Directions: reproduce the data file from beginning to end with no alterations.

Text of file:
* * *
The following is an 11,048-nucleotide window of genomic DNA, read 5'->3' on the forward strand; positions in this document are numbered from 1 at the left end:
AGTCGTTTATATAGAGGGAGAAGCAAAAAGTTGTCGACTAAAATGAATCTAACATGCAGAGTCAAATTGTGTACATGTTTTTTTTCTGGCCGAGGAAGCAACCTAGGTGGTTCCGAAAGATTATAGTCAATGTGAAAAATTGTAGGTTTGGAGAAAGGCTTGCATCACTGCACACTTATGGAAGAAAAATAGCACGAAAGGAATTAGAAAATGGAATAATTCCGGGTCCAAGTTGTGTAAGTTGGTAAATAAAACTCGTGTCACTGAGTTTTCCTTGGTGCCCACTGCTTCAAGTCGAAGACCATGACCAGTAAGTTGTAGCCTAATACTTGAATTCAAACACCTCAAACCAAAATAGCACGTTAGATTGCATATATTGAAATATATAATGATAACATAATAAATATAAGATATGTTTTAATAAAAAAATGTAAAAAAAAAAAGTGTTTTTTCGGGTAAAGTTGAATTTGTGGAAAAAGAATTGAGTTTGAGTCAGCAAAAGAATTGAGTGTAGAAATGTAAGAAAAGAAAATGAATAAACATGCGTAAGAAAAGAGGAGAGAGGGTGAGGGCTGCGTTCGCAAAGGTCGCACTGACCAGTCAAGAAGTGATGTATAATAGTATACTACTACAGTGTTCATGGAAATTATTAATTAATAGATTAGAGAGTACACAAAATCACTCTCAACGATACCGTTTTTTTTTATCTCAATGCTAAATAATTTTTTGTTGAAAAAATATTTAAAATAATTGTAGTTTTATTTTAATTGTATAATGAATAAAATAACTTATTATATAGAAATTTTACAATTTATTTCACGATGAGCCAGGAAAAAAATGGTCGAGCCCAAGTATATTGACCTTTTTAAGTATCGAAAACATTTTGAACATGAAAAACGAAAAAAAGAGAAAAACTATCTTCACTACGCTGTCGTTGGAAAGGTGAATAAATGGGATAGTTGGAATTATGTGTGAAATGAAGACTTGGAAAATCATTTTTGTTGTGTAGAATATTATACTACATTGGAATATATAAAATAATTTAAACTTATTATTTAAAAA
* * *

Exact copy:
The following is an 11,048-nucleotide window of genomic DNA, read 5'->3' on the forward strand; positions in this document are numbered from 1 at the left end:
AGTCGTTTATATAGAGGGAGAAGCAAAAAGTTGTCGACTAAAATGAATCTAACATGCAGAGTCAAATTGTGTACATGTTTTTTTTCTGGCCGAGGAAGCAACCTAGGTGGTTCCGAAAGATTATAGTCAATGTGAAAAATTGTAGGTTTGGAGAAAGGCTTGCATCACTGCACACTTATGGAAGAAAAATAGCACGAAAGGAATTAGAAAATGGAATAATTCCGGGTCCAAGTTGTGTAAGTTGGTAAATAAAACTCGTGTCACTGAGTTTTCCTTGGTGCCCACTGCTTCAAGTCGAAGACCATGACCAGTAAGTTGTAGCCTAATACTTGAATTCAAACACCTCAAACCAAAATAGCACGTTAGATTGCATATATTGAAATATATAATGATAACATAATAAATATAAGATATGTTTTAATAAAAAAATGTAAAAAAAAAAAGTGTTTTTTCGGGTAAAGTTGAATTTGTGGAAAAAGAATTGAGTTTGAGTCAGCAAAAGAATTGAGTGTAGAAATGTAAGAAAAGAAAATGAATAAACATGCGTAAGAAAAGAGGAGAGAGGGTGAGGGCTGCGTTCGCAAAGGTCGCACTGACCAGTCAAGAAGTGATGTATAATAGTATACTACTACAGTGTTCATGGAAATTATTAATTAATAGATTAGAGAGTACACAAAATCACTCTCAACGATACCGTTTTTTTTTATCTCAATGCTAAATAATTTTTTGTTGAAAAAATATTTAAAATAATTGTAGTTTTATTTTAATTGTATAATGAATAAAATAACTTATTATATAGAAATTTTACAATTTATTTCACGATGAGCCAGGAAAAAAATGGTCGAGCCCAAGTATATTGACCTTTTTAAGTATCGAAAACATTTTGAACATGAAAAACGAAAAAAAGAGAAAAACTATCTTCACTACGCTGTCGTTGGAAAGGTGAATAAATGGGATAGTTGGAATTATGTGTGAAATGAAGACTTGGAAAATCATTTTTGTTGTGTAGAATATTATACTACATTGGAATATATAAAATAATTTAAACTTATTATTTAAAAA